According to something I read on the Internet (so it must be true!!),the moon and the earth have lately been in closer company than they often are. Evidently the moon does not stay at the same distance from the earth all the time, but the gap constantly varies. Whilst the variation probably makes very little perceptible difference to our view of the moon, our clear winter nights in this part of the world, have added to the impression of the moon being close.
I have mostly had terrible results when I have tried to photograph the moon with my camera. The auto focus seems unable to understand that the bright point in the sky is something that I would like it to make sharp, so, usually, I have a nasty battle that ends with rude words being said, and the camera spitefully recording a succession of furry bright blobs.
I have never tried to focus on the moon before with the camera lens at its maximum zoom. I assumed, that, as it was doing terribly at more modest settings, it would be even worse at 15 x magnification. I was wrong. Much to my surprise, when I magnified the blob until it filled my viewfinder, it suddenly resolved itself into a delightful moonscape of mountains, shadowy "seas, and acne-like craters! Oh, Joy! So what you are seeing here on this page is the moon as I saw it a few nights ago from our little home in the South Island of New Zealand.
I wonder if the moon looks different from where you are in your part of the world? When the moon is crescent shaped, I know that it points the other way to how you see it in the Northern Hemisphere, but I wonder if we see the main surface features of the moon from a different angle too, so that they are shifted over somewhat? Or is the difference mostly to do with which side of the moon is in shadow? Maybe someone in the Northern hemisphere would like to post a photo on their blog, and let me know!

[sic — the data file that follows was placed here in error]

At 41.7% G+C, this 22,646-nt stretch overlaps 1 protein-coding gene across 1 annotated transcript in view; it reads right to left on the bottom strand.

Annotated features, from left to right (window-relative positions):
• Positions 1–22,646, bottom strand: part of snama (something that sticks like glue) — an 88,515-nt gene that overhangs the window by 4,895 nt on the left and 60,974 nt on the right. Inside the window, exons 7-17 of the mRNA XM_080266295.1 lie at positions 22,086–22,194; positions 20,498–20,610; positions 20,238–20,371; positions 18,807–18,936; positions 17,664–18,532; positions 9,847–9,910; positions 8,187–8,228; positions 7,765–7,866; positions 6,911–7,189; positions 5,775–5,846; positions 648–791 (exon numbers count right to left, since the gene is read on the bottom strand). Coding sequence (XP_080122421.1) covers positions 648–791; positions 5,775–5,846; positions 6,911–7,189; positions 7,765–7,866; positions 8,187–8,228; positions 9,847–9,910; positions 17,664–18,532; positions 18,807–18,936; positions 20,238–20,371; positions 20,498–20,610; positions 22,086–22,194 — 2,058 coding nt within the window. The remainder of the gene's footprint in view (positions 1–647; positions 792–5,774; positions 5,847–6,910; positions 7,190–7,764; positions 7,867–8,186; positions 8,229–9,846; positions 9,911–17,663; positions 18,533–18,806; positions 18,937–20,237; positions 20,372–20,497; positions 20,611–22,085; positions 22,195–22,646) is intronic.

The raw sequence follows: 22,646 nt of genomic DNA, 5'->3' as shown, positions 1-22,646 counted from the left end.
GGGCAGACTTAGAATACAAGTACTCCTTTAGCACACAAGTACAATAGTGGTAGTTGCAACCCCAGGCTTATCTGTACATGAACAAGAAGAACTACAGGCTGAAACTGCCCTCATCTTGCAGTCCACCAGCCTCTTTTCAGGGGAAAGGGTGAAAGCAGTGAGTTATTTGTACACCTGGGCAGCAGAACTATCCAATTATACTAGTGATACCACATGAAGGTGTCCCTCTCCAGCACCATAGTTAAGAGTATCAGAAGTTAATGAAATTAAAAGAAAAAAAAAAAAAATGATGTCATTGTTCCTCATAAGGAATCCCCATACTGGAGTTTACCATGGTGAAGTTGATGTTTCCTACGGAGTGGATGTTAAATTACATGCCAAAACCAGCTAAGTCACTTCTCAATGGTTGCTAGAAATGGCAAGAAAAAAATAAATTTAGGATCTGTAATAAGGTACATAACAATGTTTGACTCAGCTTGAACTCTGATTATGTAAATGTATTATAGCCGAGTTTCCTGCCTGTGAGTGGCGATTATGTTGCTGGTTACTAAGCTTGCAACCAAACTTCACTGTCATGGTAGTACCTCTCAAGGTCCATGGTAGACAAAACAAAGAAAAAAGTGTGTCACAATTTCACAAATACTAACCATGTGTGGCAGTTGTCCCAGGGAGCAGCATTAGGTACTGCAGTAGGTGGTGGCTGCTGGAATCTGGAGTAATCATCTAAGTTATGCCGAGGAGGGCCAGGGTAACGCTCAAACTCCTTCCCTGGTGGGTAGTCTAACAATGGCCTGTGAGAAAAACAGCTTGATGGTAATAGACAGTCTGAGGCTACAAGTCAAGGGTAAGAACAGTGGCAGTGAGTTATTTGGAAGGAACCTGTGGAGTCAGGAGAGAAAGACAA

The title for this post, "That's The Moon My Son!" is from a song that the Andrews Sisters. Oh, why not... I'll link to it here!
I managed a walk to the beach yesterday morning, which was lovely, as it was a beautiful day, and my back did not hinder my progress.
I saw some ducks marching up and down.
I saw a black swan grooming itself.
The path took me past New Zealand flax bushes, phormium tenax, (no relation to the lovely low growing flax with the blue flowers, linseed of the Linaceae family). The strong fibres of New Zealand flax were used by Maori for weaving into garments, bags, and rope. The fibre can also make paper. New Zealand artist, Mark Lander, has used flax paper to make huge sculptural works and installations that are really beautiful.
Following the creek that connects the lagoon to the sea, I arrived at the beach.
Making studies of waves directly, without use of photography, helps give understanding of the way certain forms are repeated. Waves move so rapidly that you cannot hope to "capture" just one of them the way that a camera does, you have to understand them as a sequence of action, and think about cause and effect.
Here is one that I did directly from nature (no photos used), painted in the winter of 2003.
I have had two battles with two government departments this week, and may post about that at a later date to help others who could be in a similar position to me, but I need to do some homework first!
Lovely day again today, so I will sign off for now. Thank you to all of you who have left me thoughtful and encouraging comments on the previous post, you are a real blessing to me, and I am very thankful for you.